Ladapo told the crowd he had “nothing against Mr. Trump.” DeSantis, though, put Trump’s pandemic record on blast.
DeSantis vowed to overhaul the nation’s health regulators and disease response agencies if elected president, noting that he had championed laws in Florida to prevent pandemic-related restrictions in the future.
“We’re going to do a lot of different things right off the bat,” DeSantis said. “It’s going to change the way the federal government is going to be able to approach anything like this in the future.”
Ladapo recounted how he was plucked by DeSantis from UCLA, where he had ruffled feathers by penning op-eds increasingly critical of how governments were responding to the spread of the coronavirus and controversially pushing unproven Covid-19 treatments. DeSantis, who once celebrated the coronavirus vaccine’s arrival, appointed Ladapo as Florida’s surgeon general in the fall of 2021, putting him in charge of the state department of health just as he was cooling on the shots.
Together, DeSantis and Ladapo have continued to push against the medical consensus on coronavirus vaccines, with Florida the only state to officially recommend young men and children not get the mRNA shot. A document obtained by Politico showed Ladapo had altered a state analysis to remove comments that contradicted his assertion that the mRNA vaccine may be driving an added risk of cardiac-related death in men between ages 18 to 39.
In another outlier position, Ladapo this September advised Floridians not to get another dose of the vaccine after the federal government approved a new formula to improve immunity to recent strands of the coronavirus, similar to its method for annual flu shots.
Ahead of that announcement, with DeSantis videoconferencing via Zoom amid a campaign blitz, Ladapo helped lead a digital forum hosted by the governor’s office featuring the slogan “No way FDA.”
Though a state event, DeSantis introduced himself as though he was speaking to a national audience, saying, “I’m Gov. Ron DeSantis from Florida.”
Speaking Wednesday in New Hampshire, Ladapo said he didn’t anticipate his career turning in this direction.
“On the spectrum of, you know, where do you want to spend your time and your energy and your life, politics was about as far away as you can imagine for me,” he said.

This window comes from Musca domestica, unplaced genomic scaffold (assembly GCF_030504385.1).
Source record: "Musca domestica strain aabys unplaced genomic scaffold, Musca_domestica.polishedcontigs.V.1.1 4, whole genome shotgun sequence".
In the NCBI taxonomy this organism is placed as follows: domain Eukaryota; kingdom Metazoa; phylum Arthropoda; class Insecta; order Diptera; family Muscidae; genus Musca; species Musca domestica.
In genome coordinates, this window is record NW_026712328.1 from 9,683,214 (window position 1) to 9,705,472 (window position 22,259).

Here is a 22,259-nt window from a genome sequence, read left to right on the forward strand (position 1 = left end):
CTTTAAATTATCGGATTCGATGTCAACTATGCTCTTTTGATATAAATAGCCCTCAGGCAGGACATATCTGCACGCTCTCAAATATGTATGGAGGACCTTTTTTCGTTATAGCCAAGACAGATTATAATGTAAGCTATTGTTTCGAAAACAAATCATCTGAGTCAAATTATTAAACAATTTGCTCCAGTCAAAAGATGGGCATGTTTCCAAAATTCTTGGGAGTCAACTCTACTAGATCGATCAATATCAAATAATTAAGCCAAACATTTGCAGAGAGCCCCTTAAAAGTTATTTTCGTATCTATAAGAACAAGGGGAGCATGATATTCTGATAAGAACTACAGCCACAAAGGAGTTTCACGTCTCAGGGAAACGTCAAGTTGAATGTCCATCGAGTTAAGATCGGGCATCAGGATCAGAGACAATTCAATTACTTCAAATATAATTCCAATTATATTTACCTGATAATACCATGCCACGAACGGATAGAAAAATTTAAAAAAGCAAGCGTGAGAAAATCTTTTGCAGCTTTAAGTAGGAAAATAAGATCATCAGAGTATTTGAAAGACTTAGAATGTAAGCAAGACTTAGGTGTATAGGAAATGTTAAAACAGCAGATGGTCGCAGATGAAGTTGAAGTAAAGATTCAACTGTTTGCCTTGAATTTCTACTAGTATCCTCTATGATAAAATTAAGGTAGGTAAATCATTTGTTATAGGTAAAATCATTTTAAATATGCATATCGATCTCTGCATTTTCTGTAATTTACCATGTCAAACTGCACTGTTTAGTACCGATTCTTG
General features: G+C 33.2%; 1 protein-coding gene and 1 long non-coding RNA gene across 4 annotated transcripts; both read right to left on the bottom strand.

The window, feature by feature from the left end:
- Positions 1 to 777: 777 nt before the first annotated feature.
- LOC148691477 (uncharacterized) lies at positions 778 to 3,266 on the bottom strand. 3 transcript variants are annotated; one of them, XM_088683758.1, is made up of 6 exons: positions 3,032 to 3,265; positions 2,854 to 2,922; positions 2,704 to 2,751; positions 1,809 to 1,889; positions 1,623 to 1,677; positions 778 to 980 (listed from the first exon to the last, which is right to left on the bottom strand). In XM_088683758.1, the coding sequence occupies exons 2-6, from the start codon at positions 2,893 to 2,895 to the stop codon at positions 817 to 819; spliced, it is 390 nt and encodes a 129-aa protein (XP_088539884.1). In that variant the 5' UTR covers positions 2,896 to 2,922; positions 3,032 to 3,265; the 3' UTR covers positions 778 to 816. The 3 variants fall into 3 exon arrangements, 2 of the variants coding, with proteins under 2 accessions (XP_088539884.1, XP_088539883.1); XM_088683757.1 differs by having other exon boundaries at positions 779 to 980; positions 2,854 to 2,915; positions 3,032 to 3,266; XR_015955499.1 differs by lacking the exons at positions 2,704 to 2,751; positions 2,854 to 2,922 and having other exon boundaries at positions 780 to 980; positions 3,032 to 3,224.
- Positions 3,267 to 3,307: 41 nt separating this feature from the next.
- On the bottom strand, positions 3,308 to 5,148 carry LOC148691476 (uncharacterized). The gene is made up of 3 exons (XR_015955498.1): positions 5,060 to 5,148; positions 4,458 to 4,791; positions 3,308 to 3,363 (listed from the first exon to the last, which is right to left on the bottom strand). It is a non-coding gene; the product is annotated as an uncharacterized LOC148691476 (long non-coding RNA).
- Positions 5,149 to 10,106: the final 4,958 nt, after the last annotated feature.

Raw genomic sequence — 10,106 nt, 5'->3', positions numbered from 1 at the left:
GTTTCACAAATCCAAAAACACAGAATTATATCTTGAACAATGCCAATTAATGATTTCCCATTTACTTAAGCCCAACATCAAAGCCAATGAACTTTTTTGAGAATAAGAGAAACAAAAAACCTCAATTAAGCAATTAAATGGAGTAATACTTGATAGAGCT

Ladapo, though, has appeared increasingly comfortable in the political arena since he was thrust into the fray by DeSantis. Speaking alongside the governor at events in Florida, he is often cheered on by DeSantis supporters and stays for pictures with audience members afterward. He has regularly appeared on Fox News and other conservative outlets and on conservative podcasts that proliferate fringe medical views.
He also published a memoir in August 2022 that included a foreword by Robert F. Kennedy Jr., one of the leading purveyors of misinformation around vaccines for children who is now running for president as an independent after exiting the Democratic primary.
In June, Ladapo donated $400 to DeSantis’ presidential campaign. Ladapo is not the only person from the upper echelon of DeSantis’ government to contribute. Education Commissioner Manny Diaz Jr. — who defended DeSantis over criticism about Florida’s new African American history standards — Commerce Secretary J. Alex Kelly and Melanie Griffin, the secretary of the Department of Business and Professional Regulation, have contributed as well.
Through September 30, at least 78 people who work for the state of Florida have donated to DeSantis’ campaign, according to federal records, including his chief of staff-turned-campaign manager, his general counsel, his press secretary and deputy press secretary, and his budget director.
CNN’s Em Steck contributed to this report.